Possums and Tall Trees is one of our first 2017 Community Literacy Projects that will be published and gifted to a number of communities that speak Arabana language. ILF travelled with an artist and designer to work with Marree Aboriginal School children to illustrate a traditional Arabana story written by Thanti Syd Strangways. This traditional story is told in English and Arabana and was about a time when Arabana country was full of very tall, leafy trees in which many possum families lived.
Last month, we visited remote South Australia with designer Steven Dunbar and artist Susan Dodd, to Marree Aboriginal School, 685 kilometres north of Adelaide. Marree community sits at the junction between the Oodnadatta and Birdsville tracks and in the peak, winter, season has thousands of visitors. Not so many in the hot season – it’s just too hot to be outside during the day. Life is lived indoors during this period – everyone staying cool inside their air-conditioned homes. About 150 people live in Marree, and it sits on Ngurabanna (Arabana) country, an area of 69,000 square kilometres. The Ngurabanna are Australia’s biggest individual tribe.
This was ILF’s first visit to the Marree Aboriginal School where we were warmly welcomed into the school’s cool buildings by head teacher Janeen and her staff and their sixteen students. We were there to work with the students to illustrate a traditional Arabana story that had been written down by Thanti Syd Strangways. The story is told in English and Arabana, which delighted Janeen as they have few resources in Arabana language.
This traditional story was about a time when Arabana country was full of very tall leafy trees in which many possum families lived. The possums got very fat eating those leaves and the Arabana people enjoyed catching and killing the plump possums for food. This went on for a while until one of the old men realised that if they kept eating and killing the possums at the rate they were, there wouldn’t be any left. So it was decided that no more possums would be killed. That must have been some time ago as today there are no tall trees or possums on Arabana country.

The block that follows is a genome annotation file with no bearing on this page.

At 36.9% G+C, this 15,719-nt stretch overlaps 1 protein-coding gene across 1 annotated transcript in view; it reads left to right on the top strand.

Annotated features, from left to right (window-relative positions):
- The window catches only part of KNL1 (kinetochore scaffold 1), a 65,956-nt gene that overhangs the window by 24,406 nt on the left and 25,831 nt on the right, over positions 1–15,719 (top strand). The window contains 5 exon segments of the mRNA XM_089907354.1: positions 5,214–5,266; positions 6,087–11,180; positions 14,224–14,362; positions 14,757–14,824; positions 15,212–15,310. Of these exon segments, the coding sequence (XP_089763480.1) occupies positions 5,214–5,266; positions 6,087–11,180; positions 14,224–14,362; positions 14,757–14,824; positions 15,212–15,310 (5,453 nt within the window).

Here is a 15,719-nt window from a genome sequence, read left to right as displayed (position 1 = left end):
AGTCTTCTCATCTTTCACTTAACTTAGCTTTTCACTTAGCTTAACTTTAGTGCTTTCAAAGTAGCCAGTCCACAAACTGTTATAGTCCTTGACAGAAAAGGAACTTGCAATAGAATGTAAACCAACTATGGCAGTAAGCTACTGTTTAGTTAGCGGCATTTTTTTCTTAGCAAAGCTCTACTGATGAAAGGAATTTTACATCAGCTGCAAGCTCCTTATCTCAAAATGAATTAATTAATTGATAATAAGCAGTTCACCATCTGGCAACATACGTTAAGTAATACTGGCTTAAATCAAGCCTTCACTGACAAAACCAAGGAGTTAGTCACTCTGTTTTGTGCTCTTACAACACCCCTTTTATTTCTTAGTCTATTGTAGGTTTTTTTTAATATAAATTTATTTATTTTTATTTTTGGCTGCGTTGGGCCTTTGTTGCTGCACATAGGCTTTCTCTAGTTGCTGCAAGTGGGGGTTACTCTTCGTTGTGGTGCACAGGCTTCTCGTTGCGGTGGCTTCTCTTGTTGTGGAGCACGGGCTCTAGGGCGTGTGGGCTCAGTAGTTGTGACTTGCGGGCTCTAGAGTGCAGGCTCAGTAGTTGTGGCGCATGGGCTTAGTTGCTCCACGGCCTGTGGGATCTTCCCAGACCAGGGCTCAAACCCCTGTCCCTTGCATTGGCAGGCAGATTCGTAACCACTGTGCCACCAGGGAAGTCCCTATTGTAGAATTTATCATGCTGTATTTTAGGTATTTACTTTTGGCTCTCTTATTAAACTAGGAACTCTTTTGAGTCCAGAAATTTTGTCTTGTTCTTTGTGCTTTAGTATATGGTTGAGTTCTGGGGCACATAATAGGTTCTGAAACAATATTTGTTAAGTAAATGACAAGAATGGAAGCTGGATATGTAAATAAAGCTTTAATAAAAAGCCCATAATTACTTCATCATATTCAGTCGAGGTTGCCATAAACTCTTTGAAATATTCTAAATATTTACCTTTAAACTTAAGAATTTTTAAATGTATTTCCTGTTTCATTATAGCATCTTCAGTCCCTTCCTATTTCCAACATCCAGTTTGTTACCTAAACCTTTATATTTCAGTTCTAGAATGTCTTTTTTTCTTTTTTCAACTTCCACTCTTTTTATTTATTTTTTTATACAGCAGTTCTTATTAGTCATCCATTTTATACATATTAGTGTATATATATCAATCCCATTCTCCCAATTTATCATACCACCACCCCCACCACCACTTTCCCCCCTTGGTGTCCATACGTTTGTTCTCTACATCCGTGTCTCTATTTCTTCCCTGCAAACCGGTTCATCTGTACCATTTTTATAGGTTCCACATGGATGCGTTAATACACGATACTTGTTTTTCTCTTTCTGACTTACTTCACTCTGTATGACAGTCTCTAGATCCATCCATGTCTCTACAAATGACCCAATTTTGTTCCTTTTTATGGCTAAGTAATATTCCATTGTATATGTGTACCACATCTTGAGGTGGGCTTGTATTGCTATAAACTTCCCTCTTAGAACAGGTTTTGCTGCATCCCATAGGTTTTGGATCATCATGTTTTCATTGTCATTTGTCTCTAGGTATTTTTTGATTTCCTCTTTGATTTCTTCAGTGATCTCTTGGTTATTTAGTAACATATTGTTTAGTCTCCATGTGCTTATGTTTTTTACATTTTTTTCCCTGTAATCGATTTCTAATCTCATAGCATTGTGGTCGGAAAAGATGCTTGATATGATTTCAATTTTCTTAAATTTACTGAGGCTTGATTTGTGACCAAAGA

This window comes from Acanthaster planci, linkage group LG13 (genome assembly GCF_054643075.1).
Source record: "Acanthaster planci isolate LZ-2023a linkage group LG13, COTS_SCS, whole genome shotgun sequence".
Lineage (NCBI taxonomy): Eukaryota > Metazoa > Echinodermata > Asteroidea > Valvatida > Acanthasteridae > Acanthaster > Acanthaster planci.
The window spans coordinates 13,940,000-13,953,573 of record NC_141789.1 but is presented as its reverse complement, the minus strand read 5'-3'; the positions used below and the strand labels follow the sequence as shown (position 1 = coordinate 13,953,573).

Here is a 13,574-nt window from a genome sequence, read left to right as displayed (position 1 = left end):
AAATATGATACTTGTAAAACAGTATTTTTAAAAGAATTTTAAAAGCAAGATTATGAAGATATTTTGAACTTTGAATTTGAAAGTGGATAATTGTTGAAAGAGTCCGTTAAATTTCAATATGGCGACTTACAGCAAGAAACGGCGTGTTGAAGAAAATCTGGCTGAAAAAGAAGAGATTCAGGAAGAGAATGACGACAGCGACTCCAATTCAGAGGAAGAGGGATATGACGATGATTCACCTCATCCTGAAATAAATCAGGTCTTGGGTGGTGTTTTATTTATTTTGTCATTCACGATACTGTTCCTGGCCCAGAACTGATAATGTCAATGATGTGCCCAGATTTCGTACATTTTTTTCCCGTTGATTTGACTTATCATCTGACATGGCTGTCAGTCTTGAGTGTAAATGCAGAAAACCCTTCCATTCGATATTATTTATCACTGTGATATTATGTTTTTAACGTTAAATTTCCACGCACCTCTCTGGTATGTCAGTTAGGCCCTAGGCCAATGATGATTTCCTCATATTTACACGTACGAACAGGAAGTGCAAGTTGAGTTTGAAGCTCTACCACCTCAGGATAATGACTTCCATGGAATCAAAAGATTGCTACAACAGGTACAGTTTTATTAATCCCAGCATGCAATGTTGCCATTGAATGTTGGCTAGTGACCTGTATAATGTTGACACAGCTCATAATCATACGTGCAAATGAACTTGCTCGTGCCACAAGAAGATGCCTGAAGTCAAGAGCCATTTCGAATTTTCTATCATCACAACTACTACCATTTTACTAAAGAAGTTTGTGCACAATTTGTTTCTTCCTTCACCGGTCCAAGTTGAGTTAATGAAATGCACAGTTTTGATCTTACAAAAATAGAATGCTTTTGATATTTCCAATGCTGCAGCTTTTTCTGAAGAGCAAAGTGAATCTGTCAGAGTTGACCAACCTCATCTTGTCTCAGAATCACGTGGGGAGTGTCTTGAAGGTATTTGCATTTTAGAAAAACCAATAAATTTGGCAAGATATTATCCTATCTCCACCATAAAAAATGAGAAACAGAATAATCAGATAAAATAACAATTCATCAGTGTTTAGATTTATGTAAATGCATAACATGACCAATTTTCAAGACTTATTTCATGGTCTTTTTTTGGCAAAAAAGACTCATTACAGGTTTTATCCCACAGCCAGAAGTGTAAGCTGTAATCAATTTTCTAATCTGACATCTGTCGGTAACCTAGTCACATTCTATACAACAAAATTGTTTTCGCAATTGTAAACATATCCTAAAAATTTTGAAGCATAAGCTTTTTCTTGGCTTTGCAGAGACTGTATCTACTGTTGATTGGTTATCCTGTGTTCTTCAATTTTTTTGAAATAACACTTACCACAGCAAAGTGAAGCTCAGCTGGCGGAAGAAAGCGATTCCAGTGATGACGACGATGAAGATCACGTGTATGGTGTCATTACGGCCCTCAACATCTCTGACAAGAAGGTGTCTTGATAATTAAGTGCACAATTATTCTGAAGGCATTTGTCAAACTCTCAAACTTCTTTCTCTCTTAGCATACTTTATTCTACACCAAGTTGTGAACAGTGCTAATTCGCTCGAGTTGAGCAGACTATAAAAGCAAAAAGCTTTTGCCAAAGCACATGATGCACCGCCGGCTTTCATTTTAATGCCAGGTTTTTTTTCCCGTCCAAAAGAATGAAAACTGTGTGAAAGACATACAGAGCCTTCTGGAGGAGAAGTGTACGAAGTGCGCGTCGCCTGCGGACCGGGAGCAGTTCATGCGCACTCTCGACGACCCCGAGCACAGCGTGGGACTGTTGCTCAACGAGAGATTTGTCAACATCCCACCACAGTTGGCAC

Susan led the illustration workshops and she showed the kids some new techniques, creating some interesting backgrounds by letting the paint run across the paper. All the students wanted to have a go at this and they were impressed with the effects they achieved. Over the two days the students created some wonderful artwork, which we will be using to illustrate the bilingual story of Possums and Tall Trees. The book will be one of our first 2017 Community Literacy Projects that will be published and gifted to a number of communities that speak Arabana language.
And of course, we came with boxes of books, ILF book bags and ILF T-shirts. There was great excitement as the students chose their books, putting them safely in their book bags. A peak into one of the classrooms a little while later saw them all sitting quietly reading their new books - is there a better sight?
We had a few books left over and the school was grateful to add them to their small library.
In our short time, we were made to feel very welcome and look forward to returning to the Marree Aboriginal School with the potential of producing more books with the students, and we can’t wait to gift this unique book to communities on Arabana country.